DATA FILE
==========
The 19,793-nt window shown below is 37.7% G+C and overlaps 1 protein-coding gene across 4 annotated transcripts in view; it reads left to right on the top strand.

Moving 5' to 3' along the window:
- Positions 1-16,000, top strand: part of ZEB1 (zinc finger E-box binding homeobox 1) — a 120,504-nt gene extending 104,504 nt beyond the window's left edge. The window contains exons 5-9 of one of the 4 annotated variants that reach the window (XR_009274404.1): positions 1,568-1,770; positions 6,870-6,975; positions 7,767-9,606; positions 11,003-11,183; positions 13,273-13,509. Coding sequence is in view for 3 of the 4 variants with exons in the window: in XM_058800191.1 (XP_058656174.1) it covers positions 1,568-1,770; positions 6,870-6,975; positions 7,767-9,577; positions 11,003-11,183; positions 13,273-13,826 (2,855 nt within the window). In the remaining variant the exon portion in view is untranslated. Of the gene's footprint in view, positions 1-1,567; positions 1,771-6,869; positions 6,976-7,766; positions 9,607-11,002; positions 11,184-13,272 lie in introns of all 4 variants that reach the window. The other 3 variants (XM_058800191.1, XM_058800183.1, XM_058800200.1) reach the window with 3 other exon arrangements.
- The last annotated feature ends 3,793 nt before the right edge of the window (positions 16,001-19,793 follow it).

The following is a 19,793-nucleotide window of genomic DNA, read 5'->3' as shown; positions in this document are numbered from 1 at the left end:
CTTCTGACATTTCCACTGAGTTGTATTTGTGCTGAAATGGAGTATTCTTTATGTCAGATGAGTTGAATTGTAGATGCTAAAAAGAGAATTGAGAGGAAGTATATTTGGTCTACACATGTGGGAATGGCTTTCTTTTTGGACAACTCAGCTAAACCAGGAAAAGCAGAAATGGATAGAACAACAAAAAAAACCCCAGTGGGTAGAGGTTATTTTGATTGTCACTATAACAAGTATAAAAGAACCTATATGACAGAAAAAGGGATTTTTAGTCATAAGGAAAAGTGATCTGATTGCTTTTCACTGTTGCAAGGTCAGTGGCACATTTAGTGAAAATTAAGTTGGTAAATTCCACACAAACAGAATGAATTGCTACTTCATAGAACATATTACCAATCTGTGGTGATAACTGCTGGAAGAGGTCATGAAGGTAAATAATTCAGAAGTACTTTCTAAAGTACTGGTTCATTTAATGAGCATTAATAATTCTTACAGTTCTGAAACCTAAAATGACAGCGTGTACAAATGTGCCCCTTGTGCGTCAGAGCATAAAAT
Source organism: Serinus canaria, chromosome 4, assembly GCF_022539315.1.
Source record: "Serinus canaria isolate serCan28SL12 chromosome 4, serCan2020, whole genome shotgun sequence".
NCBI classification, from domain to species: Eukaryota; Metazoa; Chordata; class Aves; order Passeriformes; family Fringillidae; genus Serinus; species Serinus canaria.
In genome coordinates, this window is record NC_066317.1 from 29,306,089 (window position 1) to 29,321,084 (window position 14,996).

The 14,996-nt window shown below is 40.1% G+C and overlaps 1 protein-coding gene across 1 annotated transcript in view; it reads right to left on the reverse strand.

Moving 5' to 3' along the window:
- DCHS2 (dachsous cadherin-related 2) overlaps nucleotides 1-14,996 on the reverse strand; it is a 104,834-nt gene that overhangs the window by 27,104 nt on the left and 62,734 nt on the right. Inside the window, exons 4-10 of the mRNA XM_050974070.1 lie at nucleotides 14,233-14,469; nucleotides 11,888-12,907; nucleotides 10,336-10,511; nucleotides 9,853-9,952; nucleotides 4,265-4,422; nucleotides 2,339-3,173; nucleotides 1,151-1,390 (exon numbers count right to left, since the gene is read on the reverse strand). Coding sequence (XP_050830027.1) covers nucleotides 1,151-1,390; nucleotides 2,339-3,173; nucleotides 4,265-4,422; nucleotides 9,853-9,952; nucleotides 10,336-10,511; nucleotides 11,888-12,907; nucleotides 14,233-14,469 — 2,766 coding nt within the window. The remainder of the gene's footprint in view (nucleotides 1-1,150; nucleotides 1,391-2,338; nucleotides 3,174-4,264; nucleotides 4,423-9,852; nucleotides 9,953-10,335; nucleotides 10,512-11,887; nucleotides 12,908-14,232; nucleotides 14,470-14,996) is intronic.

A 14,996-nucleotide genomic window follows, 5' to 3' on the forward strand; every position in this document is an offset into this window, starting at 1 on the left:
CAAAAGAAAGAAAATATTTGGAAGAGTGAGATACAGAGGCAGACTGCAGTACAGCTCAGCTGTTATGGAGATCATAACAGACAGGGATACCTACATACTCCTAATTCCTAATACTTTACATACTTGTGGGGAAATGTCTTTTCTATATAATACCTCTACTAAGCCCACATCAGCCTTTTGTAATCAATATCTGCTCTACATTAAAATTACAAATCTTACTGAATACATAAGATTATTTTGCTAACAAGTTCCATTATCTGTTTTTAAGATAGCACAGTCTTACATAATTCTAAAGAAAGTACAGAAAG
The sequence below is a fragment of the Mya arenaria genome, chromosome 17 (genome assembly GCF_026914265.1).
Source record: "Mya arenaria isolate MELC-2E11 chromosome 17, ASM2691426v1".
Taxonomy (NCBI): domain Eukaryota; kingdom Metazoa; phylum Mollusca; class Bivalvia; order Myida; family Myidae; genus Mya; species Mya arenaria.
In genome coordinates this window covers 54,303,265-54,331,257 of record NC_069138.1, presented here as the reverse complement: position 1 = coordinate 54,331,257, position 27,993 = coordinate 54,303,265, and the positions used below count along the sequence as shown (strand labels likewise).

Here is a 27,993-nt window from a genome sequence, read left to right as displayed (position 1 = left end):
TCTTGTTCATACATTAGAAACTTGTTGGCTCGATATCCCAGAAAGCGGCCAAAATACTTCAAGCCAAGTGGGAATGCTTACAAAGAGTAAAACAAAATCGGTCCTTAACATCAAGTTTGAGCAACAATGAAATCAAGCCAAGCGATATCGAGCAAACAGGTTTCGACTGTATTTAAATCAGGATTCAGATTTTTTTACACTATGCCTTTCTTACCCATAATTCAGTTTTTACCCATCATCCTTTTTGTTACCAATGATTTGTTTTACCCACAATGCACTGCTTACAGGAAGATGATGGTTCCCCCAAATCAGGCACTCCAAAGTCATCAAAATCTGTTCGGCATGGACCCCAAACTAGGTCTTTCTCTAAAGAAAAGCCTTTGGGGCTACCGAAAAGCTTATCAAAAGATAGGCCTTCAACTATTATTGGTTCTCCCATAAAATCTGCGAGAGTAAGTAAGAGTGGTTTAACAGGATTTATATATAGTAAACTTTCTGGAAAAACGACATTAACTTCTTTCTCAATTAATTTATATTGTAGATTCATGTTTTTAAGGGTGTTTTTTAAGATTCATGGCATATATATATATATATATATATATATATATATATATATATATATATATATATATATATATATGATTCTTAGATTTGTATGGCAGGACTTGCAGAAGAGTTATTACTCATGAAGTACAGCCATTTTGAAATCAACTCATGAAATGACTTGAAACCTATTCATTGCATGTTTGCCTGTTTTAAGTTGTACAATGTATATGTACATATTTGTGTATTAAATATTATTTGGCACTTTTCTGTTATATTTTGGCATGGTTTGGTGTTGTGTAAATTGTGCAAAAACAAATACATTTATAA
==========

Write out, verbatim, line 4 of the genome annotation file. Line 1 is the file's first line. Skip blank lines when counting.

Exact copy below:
- The last annotated feature ends 3,793 nt before the right edge of the window (positions 16,001-19,793 follow it).